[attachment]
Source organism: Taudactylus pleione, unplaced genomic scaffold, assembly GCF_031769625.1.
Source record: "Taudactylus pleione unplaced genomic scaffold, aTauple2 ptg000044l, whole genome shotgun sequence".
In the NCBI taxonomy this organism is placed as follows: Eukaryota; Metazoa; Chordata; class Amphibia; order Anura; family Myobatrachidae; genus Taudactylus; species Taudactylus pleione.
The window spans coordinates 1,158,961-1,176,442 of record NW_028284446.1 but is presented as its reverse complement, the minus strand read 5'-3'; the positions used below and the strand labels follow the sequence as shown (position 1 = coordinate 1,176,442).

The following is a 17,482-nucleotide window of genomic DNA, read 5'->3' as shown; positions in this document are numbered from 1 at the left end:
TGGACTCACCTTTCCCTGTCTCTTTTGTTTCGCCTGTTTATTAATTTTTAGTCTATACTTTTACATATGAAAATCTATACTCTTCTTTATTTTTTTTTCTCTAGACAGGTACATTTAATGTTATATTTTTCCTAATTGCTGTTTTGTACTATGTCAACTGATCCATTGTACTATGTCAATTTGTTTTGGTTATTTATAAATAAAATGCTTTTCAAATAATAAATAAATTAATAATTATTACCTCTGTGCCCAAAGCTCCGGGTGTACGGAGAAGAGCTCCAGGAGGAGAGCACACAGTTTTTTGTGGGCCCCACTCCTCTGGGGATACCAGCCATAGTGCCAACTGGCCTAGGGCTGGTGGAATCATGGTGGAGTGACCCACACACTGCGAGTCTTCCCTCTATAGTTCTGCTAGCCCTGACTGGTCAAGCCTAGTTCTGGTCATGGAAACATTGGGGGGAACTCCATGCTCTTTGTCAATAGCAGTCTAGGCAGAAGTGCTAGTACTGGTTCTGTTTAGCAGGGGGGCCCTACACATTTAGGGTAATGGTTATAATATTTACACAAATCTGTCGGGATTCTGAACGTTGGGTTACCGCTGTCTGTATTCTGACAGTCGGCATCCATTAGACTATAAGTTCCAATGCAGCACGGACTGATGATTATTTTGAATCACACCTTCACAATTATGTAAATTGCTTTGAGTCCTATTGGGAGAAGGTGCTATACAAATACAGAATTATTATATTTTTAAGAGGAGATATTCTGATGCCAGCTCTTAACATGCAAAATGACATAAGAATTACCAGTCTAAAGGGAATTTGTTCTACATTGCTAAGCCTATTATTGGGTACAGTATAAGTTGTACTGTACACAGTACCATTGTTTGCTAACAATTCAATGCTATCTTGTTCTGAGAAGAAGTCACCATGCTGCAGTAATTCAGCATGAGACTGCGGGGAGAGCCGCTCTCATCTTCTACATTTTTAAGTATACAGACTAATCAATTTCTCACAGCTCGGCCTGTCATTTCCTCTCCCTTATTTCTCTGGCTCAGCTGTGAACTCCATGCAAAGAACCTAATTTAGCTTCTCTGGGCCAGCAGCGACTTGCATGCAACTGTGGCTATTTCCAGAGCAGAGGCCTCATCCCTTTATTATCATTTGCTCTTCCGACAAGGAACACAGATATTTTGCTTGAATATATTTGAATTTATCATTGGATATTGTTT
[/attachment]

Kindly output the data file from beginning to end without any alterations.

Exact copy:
Source organism: Taudactylus pleione, unplaced genomic scaffold, assembly GCF_031769625.1.
Source record: "Taudactylus pleione unplaced genomic scaffold, aTauple2 ptg000044l, whole genome shotgun sequence".
In the NCBI taxonomy this organism is placed as follows: Eukaryota; Metazoa; Chordata; class Amphibia; order Anura; family Myobatrachidae; genus Taudactylus; species Taudactylus pleione.
The window spans coordinates 1,158,961-1,176,442 of record NW_028284446.1 but is presented as its reverse complement, the minus strand read 5'-3'; the positions used below and the strand labels follow the sequence as shown (position 1 = coordinate 1,176,442).

The following is a 17,482-nucleotide window of genomic DNA, read 5'->3' as shown; positions in this document are numbered from 1 at the left end:
TGGACTCACCTTTCCCTGTCTCTTTTGTTTCGCCTGTTTATTAATTTTTAGTCTATACTTTTACATATGAAAATCTATACTCTTCTTTATTTTTTTTTCTCTAGACAGGTACATTTAATGTTATATTTTTCCTAATTGCTGTTTTGTACTATGTCAACTGATCCATTGTACTATGTCAATTTGTTTTGGTTATTTATAAATAAAATGCTTTTCAAATAATAAATAAATTAATAATTATTACCTCTGTGCCCAAAGCTCCGGGTGTACGGAGAAGAGCTCCAGGAGGAGAGCACACAGTTTTTTGTGGGCCCCACTCCTCTGGGGATACCAGCCATAGTGCCAACTGGCCTAGGGCTGGTGGAATCATGGTGGAGTGACCCACACACTGCGAGTCTTCCCTCTATAGTTCTGCTAGCCCTGACTGGTCAAGCCTAGTTCTGGTCATGGAAACATTGGGGGGAACTCCATGCTCTTTGTCAATAGCAGTCTAGGCAGAAGTGCTAGTACTGGTTCTGTTTAGCAGGGGGGCCCTACACATTTAGGGTAATGGTTATAATATTTACACAAATCTGTCGGGATTCTGAACGTTGGGTTACCGCTGTCTGTATTCTGACAGTCGGCATCCATTAGACTATAAGTTCCAATGCAGCACGGACTGATGATTATTTTGAATCACACCTTCACAATTATGTAAATTGCTTTGAGTCCTATTGGGAGAAGGTGCTATACAAATACAGAATTATTATATTTTTAAGAGGAGATATTCTGATGCCAGCTCTTAACATGCAAAATGACATAAGAATTACCAGTCTAAAGGGAATTTGTTCTACATTGCTAAGCCTATTATTGGGTACAGTATAAGTTGTACTGTACACAGTACCATTGTTTGCTAACAATTCAATGCTATCTTGTTCTGAGAAGAAGTCACCATGCTGCAGTAATTCAGCATGAGACTGCGGGGAGAGCCGCTCTCATCTTCTACATTTTTAAGTATACAGACTAATCAATTTCTCACAGCTCGGCCTGTCATTTCCTCTCCCTTATTTCTCTGGCTCAGCTGTGAACTCCATGCAAAGAACCTAATTTAGCTTCTCTGGGCCAGCAGCGACTTGCATGCAACTGTGGCTATTTCCAGAGCAGAGGCCTCATCCCTTTATTATCATTTGCTCTTCCGACAAGGAACACAGATATTTTGCTTGAATATATTTGAATTTATCATTGGATATTGTTT